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Design for Context: Cataloging and Linked Data for Exposing National Educational Television (NET) Content

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A poster presented by Rachel Curtis and Sadie Roosa at the Association of Moving Image Archivists Conference 2017.

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Design for Context: Cataloging and Linked Data for Exposing National Educational Television (NET) Content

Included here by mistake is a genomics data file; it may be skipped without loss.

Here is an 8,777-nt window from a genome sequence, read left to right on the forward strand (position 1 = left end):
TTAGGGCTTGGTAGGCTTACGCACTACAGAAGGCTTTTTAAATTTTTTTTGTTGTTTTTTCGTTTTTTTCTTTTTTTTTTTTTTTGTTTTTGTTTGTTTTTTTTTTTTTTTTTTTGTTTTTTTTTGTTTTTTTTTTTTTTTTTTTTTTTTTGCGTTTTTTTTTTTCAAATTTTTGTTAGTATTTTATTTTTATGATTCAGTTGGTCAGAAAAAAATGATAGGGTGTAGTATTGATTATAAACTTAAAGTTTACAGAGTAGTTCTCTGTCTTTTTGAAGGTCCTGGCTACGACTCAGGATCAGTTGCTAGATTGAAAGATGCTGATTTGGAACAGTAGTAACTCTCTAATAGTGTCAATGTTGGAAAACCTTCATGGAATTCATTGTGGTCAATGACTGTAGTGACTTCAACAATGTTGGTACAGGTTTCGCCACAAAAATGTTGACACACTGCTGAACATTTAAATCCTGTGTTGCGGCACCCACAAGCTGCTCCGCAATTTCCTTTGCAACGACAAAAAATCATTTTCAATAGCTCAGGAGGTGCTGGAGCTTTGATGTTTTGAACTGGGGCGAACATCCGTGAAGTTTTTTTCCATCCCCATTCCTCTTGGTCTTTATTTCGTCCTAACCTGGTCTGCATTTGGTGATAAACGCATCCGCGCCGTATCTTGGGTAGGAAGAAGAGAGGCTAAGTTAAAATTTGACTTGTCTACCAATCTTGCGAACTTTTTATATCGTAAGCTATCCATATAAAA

1. 1. Sources of Information DESIGN FOR CONTEXT: Cataloging and Linked Data for Exposing National Educational Television (NET) Content An entry for Public Schools of England from the inventory of PBS titles donated in 1994. Feasibility of Using Linked Data to Expose NET Content and Aid Metadata Sharing The Library is currently working on a linked data feasibility report that uses records generated during this project as a dataset for conversion to RDF-standardized linked data. Linked data is a decentralized method of structuring data that can be re-used in other contexts, manipulated by machine processing, and linked to other data in a Web of semantically defined interlinked relationships. LC hopes to be able to exploit these capabilities of linked data to alleviate the challenges of sharing data by establishing titles as labels for content rather than making them authoritative identifiers for content as is the case in most cataloging and discovery systems where the concern is the indexing, collocation, and disambiguation of search results. RDF stands for Resource Description Framework, a data model for linked data that defines the functionality of linked data as both statements relating subjects to objects through predicates and also a graphical view of relations defined this way. Such statements take the form of SUBJECT-PREDICATE-OBJECT (these are frequently called triples). Each SUBJECT, PREDICATE, and OBJECT in linked data is ideally represented through a Uniform Resource Identifier (URI), which is an identifier that accomplishes a number of different things that are useful for resolving challenges with data sharing. The work of matching resources in different systems is resolved through matching unique identifiers rather than authorized headings, while the shift from records based metadata exchange to data-based exchange facilitates automated re-use of authorities, summaries, and other values populating descriptions of content. • EIDR (Entertainment Identifier Registry) IDs will be minted for NET titles to test the feasibility of using EIDR IDs to represent NET content at all levels of description as URIs, including archival description. • NET XML records will be converted to RDF-standardized linked data in order to provide an understanding of the workflow and challenges of this work for cultural heritage institutions, while providing a roadmap that others can use for their own projects. This project was funded by the Council on Library and Information Resources The primary source of information for this project comes from the NET microfiche (left). There are only three copies of this document, one of which was recently discovered at the Library of Congress. PBS compiled this document in the 1980s, well after NET ceased to exist. Winter Shanck (archivist at WNET) and Sadie Roosa (archivist at WGBH) transcribed the microfiche into a word document and shared it with all project partners. The Library also has an inventory of reels received from PBS in 1994 (see below). This donation included many NET titles, though they were not distinguished from the PBS materials. The NET catalogers at the Library of are comparing title entries on the spreadsheet to the microfiche to determine what falls under the PBS umbrella. Information for this project also comes from metadata recorded on the physical reels and tape held at the Library, and other internal inventories and databases. WGBH is researching copyright information from sources at the Library of Congress, Indiana University, and University of Wisconsin- Madison. The Challenges of Sharing Data An abbreviated entry for British Public School From the NET microfiche. Exporting Metadata Authorities Adding identifiers Devising a method of efficiently sharing data between two very different databases has been one of the biggest challenges of this project. The Library’s metadata is stored in MAVIS, their internal inventory database. MAVIS is a proprietary system that cannot easily export information. The Library exports their metadata in PBCore XML and adds an identifier in WGBH’s FileMaker database, which allows WGBH to match which records belong where. The compiled, authoritative data will eventually be exported from the FileMaker staging database and imported into the AAPB's Archival Management System (AMS). The matching work is being done manually, but through the application of Linked Data concepts, the feasibility report will illustrate how Linked Data concepts can be leveraged to address these problems. Under Sources of Information, notice how the same program has a different title in each source document. Title construction also differs between each institution’s database: MAVIS: NET Playhouse. A generation of leaves. [No. 1], American, Inc. AMS: Series: NET Playhouse Episode: A Generation of Leaves, Part 1: America Incorporated There are no identifiers unique to the titles themselves that would allow an automated approach. The NOLA codes (assigned by PBS after it absorbed NET) are not used consistently enough to fulfill this purpose. Titles must be reconciled manually. Records exchange Title matching Library staff add MAVIS ids to WGBH’s database. This allows the MAVIS XML exports to be matched to the correct record and minimizes manual entry of any other element to the AMS records. While MAVIS is not built on the PBCore schema, its metadata can be exported as PBCore XML. The Library sends batches of XML exports to WGBH. WGBH takes the PBCore xml exported from MAVIS and extracts the instantiations to add to the records in the AAPB’s AMS. Because pbcoreInstantiations are repeatable, one record in the AMS can have as many instantiations as are needed Once these are added, anyone researching in the AAPB will know that the copy of the program exists in the Library’s collection, what format it is recorded on, and the identifier that will help them locate the copy if they want to access it. They will also know about any other copies we record in the catalog. The NET catalogers at the Library do authority work to add names to credits. They work from the LCNAF, but sometimes have to create new authorities because of the obscurity of those involved with NET productions. As an added complication, MAVIS operates as a silo even within the Library. While the authorities do reference LCCN ids when available, they do not sync with LCNAF. WGBH catalogers originally stored names as LastName, FirstName. Using a reconciliation service through Open Refine, they have conducted authority work and added URIs to LCNAF entries for many of the NET records. Data exchange Metadata Reconciliation An example of how the holdings information will appear on the AAPB website.